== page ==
A memorial to the thousands of workers who lost their lives in Scotland’s iron and steel industry was unveiled last week on the former site of the most iconic steel plant of them all.
The Steelman, a stunning five-metre high steel structure designed by renowed sculptor Andy Scott - creator of The Kelpies - has been erected outside what is now the Ravenscraig sports complex.
The poignant ceremony followed a three-year campaign by the Scottish Steelworkers’ Memorial Fund - supported by the Motherwell Times and Bellshill Speaker - to raise a six-figure sum to pay for the memorial.
The statue, depicting a worker with a stream of molten steel pouring from his hand and sparking off the ground, was formally unveiled Roy Rickhuss, general secretary of the Community union.
Fund chairman Terry Currie said it was difficult to pin down the statistics on deaths in the industry.
He said: “The Iron and Steel Trades Confederation say 2,302 of their union members lost their lives across the UK, but there were about eight of nine big unions in the industry and they all had heavy membership, so whatever way you look at it the number of deaths was significant.
“You can’t underestimate the importance that the iron and steel industry had in Scotland and it is long overdue but better late than never.”
“We targeted specific groups and they came forward in their droves and it’s not just cash donations - for example Highland Colour Coaters from Cumbernauld were the galvanising company who put the coating on the metal. They did that free of charge which was a magnificent gesture.”
Tommy Brennan, who was union shop stewards’ convener at Ravenscraig, said it was important to have a fitting tribute to those who lost their lives.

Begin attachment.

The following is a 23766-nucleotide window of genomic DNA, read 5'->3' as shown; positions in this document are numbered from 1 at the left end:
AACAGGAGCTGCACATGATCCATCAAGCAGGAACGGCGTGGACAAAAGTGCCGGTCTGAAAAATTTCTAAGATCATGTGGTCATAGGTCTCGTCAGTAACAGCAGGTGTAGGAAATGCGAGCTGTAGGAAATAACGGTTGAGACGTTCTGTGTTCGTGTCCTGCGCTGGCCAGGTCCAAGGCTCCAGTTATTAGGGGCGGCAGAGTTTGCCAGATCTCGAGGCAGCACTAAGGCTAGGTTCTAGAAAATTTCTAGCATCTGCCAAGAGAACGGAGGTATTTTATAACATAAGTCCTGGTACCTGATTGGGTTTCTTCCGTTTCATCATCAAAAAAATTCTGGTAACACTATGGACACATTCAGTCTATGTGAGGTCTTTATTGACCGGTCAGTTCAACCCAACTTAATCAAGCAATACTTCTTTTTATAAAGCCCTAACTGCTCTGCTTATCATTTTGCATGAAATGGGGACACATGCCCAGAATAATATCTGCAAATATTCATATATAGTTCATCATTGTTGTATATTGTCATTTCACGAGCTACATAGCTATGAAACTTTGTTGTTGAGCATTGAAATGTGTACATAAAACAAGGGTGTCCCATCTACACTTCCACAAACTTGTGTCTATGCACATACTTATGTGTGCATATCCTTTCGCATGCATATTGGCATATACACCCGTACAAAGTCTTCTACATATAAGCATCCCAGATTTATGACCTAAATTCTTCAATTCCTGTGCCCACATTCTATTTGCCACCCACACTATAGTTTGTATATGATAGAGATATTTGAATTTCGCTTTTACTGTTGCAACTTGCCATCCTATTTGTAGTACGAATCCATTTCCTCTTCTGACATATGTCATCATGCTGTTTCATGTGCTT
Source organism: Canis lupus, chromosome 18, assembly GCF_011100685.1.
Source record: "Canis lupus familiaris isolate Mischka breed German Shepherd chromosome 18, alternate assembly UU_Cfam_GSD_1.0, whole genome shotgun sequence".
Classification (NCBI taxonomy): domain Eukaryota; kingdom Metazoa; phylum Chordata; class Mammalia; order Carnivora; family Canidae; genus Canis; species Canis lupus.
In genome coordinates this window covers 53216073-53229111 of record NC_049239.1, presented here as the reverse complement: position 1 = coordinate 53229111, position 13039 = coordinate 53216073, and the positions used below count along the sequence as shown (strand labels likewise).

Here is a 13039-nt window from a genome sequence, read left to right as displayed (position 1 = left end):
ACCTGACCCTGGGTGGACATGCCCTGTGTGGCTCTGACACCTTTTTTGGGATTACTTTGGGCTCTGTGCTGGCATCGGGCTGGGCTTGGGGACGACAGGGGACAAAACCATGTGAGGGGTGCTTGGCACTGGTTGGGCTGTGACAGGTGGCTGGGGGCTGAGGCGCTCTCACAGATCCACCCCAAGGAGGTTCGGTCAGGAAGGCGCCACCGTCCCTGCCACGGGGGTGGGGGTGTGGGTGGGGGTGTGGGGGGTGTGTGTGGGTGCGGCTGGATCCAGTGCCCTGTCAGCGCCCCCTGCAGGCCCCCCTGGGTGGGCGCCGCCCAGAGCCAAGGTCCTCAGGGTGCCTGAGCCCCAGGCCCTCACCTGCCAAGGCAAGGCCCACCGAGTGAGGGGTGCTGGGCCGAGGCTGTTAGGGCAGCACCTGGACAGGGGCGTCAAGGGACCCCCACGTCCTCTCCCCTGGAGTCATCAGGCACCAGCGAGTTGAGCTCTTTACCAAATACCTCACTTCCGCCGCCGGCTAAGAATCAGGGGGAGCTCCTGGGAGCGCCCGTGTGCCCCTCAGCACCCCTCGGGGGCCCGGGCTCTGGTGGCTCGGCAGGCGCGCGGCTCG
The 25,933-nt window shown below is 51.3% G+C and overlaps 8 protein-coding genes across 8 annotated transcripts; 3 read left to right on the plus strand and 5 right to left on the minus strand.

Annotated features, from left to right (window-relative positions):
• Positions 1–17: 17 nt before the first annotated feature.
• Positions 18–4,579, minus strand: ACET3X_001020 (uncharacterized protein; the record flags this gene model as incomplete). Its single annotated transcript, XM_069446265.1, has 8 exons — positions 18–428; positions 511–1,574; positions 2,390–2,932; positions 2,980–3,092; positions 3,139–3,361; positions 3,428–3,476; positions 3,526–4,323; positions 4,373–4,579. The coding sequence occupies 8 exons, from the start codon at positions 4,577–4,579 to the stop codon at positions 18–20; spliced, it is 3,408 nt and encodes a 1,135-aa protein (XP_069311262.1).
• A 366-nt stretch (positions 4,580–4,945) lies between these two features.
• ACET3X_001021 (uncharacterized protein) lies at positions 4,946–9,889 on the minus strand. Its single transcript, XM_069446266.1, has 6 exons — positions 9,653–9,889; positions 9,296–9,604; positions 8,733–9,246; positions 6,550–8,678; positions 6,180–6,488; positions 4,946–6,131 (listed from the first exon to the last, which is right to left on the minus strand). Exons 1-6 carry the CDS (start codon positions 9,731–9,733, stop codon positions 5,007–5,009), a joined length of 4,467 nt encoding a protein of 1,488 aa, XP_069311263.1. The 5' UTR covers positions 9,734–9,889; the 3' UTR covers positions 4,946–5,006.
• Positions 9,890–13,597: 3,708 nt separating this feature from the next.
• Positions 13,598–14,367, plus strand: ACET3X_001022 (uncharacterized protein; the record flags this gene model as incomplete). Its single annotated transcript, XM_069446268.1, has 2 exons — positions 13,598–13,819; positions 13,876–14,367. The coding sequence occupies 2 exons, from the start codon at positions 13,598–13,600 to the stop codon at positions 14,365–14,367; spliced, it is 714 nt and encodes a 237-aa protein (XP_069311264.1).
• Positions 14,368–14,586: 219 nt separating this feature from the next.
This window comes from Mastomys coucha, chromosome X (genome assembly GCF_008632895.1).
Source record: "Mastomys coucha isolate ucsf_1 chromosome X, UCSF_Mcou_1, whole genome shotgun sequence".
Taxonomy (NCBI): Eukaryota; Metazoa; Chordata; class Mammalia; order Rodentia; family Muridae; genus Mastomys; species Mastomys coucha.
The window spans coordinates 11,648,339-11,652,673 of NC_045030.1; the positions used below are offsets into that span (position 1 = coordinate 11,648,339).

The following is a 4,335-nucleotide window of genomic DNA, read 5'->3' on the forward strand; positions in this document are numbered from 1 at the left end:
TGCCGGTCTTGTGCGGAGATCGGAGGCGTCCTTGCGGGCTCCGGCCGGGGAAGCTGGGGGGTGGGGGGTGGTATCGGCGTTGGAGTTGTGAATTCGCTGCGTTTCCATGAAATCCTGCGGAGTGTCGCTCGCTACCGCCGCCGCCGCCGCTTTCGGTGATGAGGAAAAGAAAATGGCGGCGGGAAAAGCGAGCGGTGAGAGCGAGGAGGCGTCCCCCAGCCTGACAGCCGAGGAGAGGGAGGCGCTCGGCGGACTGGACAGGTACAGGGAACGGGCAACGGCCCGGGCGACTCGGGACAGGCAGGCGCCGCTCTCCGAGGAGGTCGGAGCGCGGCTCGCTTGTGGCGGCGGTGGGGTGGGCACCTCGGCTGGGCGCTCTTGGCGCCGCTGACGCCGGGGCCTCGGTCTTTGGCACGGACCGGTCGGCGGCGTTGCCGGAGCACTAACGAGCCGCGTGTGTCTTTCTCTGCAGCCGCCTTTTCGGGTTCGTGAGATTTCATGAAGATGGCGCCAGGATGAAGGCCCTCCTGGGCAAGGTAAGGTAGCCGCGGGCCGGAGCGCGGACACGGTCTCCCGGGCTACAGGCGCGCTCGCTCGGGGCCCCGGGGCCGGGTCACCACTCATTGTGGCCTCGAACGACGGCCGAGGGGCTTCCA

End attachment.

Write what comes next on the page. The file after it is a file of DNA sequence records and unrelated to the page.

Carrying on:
He said: “The steel industry was a dirty, dangerous, hazardous industry full of gaseous areas, steam and smoke, overhead cranes and heavy machinery. It was a frightening place for people to move into a plant on their very first day.
“But it was a good industry to work in. The people who worked in the industry were fantastic people. I’ll never forget it and I’ll never forget those people who went to their work in the morning and never went home at night.
“Nowadays people don’t know about the steel industry. It’s 23 years since Ravenscraig itself closed. We’ve a new generation of kids coming up now who think Ravenscraig is a sports centre and a college.
“They don’t realise within these 1200 acres there was a huge steelworks employing, at one stage, something like 11,500 people. That was just how big it was.”
Andy Scott admitted he was humbled to be asked to create the memorial and said it was important to leave a legacy for future generations to understand how important the industry was.
He said: “I shook hands on it straight away.
“It was a long job, the fundraising was difficult because of the economy at the time but we stuck with it and I hope it does justice to Ravenscraig and all the guys who worked in the works.
“I think one of the reasons the chaps came to me in the first place was that I am well known for using steel as a material. It was one of the things which really drove me to do the project.
I was trying to summarise the effort and the labour that went into the industry and I hope it serves as a proud tribute to those who lost their lives.”